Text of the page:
Are you trying to keep your family comfortable at home this summer while also keeping a lid on energy bills? Running the air conditioner 24/7 in hot weather can really put the pressure on your wallet. But going without can put an even bigger strain on your family’s comfort and happiness.
Air Health is committed to helping everyone breathe easier with cool, clean air that’s easy, stress-free and affordable. Our whole house fans offer a simple solution to cooling your home more efficiently for lower energy use that keeps you out of the hot seat.
Our experts answer these questions:
- What is a whole-house fan?
- How does a whole-house fan work?
- Why choose a house fan when I have air conditioning?
- Which fan is right for my home?
What Is a Whole House Fan?
At its simplest, a whole house fan is an electric fan system that helps cool and circulate all the air in your entire house. It differs from an air conditioning unit in that it does not include any refrigerant or coolant chemicals. Because of this and a lower overall electrical usage profile, whole-house fans are often a much more cost-effective way of cooling your home. A house fan can be used as a home’s sole means of cooling, or it can be used in tandem with your current system, like an air conditioner or supplemental fan system. The effectiveness of one of these fans depends on many factors, including the home’s floorplan and the size of the fan.
How Does a Whole-House Fan Work?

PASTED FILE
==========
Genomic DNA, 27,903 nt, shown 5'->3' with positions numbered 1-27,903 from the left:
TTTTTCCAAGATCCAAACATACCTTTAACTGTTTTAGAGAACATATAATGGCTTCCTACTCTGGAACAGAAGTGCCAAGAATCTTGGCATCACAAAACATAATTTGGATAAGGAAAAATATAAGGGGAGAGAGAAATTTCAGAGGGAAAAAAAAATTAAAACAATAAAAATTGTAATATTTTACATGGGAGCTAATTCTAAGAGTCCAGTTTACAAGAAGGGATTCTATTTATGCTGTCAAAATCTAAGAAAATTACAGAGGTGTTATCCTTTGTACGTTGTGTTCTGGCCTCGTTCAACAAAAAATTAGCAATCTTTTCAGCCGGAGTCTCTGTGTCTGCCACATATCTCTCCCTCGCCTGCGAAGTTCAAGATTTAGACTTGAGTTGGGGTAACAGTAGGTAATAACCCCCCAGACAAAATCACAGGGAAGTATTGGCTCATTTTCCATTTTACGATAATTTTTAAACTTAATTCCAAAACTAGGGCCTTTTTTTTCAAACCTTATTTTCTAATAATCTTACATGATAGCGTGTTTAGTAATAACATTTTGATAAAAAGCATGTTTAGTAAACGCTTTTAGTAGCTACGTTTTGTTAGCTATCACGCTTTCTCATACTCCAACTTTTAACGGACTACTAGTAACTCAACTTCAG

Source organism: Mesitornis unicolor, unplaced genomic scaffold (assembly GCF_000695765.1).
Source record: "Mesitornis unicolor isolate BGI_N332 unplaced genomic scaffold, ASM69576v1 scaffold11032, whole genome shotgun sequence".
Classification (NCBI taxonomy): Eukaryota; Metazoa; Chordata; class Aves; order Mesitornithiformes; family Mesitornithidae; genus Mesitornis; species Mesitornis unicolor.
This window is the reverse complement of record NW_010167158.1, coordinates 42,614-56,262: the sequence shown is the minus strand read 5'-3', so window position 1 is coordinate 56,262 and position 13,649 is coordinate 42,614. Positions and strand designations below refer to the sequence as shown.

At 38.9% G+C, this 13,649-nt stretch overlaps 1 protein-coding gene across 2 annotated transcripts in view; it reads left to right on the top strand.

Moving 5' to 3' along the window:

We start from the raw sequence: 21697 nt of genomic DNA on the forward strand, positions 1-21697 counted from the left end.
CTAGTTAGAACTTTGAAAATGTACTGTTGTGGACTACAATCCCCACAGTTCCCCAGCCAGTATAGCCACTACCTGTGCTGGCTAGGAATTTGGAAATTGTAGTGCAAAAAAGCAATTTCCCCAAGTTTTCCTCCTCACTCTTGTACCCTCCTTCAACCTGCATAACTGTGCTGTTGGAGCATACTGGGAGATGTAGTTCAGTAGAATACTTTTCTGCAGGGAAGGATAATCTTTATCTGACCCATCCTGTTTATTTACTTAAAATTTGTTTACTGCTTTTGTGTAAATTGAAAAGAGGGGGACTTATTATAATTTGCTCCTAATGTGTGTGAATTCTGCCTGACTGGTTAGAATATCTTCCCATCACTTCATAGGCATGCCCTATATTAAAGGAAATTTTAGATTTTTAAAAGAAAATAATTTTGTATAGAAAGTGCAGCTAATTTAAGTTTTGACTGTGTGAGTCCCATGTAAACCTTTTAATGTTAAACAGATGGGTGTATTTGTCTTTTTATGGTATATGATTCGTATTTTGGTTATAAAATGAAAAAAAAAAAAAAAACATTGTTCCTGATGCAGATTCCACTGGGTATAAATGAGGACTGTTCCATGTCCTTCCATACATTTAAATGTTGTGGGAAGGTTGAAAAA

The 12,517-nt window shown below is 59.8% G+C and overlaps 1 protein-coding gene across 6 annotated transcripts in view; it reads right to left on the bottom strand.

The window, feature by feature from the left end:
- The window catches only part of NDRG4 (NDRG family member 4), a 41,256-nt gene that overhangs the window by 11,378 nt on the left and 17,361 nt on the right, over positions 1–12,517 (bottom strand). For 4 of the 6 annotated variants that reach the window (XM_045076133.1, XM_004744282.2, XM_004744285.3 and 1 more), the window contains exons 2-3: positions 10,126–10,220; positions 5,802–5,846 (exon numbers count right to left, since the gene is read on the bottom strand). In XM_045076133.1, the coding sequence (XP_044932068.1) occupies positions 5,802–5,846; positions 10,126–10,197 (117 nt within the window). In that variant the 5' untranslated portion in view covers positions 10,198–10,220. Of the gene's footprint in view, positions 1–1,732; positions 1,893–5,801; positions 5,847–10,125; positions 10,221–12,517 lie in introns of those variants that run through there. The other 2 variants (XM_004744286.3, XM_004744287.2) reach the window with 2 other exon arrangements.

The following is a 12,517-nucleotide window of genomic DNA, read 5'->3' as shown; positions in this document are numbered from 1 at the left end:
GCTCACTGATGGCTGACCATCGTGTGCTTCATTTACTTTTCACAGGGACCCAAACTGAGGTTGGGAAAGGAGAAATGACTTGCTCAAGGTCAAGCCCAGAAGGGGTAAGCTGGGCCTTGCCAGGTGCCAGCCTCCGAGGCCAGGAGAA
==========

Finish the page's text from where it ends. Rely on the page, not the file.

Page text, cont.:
The fan is generally installed in the attic in a centrally located spot in the home. The process works overnight by drawing in cool outside air through open windows into your home’s living spaces. Simultaneously, the warmer air inside your home is displaced and sent up to the attic. Many homeowners choose to add an attic fan, as well, whose purpose is to blow accumulated hot air out of the home’s uppermost level through a ceiling vent. While a whole-house fan can provide up to 30 air changes per hour throughout your home, an attic fan supports efficiency by further reducing overall temps in the home.
Why Choose a House Fan if I Have Air Conditioning?
Cooling a home in Vermont is very different from cooling a home in Texas. And wherever you live, the climate and seasonal patterns dictate what your home needs for maximum comfort with minimum impact your power bill. In more temperate climates that experience shorter summer hot spells, a whole-house fan might be sufficient for year-round comfort. Hotter climates generally demand a more layered approach between your AC system and a fan. When the nights provide relief from sizzling daylight temps, a whole-house fan makes great sense by using the principle of Free Cooling to remove stale, warm air from living spaces and replace with fresh night air. This pre-cooled air gives the air conditioner a nice break and gives you a nice break from paying the bills associated with running the AC unit. Running the fan is more efficient at maintaining a cooler indoor climate, rather than working hard to chill down hot, steamy air. Matter of fact, a fan can save up to 90% of the cost of running the AC unit.
Which Fan Is Right for My Home?
Choosing the right fan for your home may seem complicated. We simplify the decision with our whole-house fan calculator that boils it down to air flow based upon certain factors of your home. Once you enter your home’s square footage and ceiling height, our calculator generates a Cubic Feet per Minute (CFM) number you can use to select the appropriate fan for your needs. Plus, there are options for fans based upon budgets. We have a cost effective fan (Cascade) that offers great efficiency and longevity and another fan (Everest) that offers even greater efficiency and longevity.
Remember to consider how to use a whole-house fan together with other cooling methods, like your home’s attic fan or air conditioner. Also you want to consider adding a home air purifier either in the duct work or as a stand-alone portable unit which can create a healthier space for your whole family to live, work and breathe.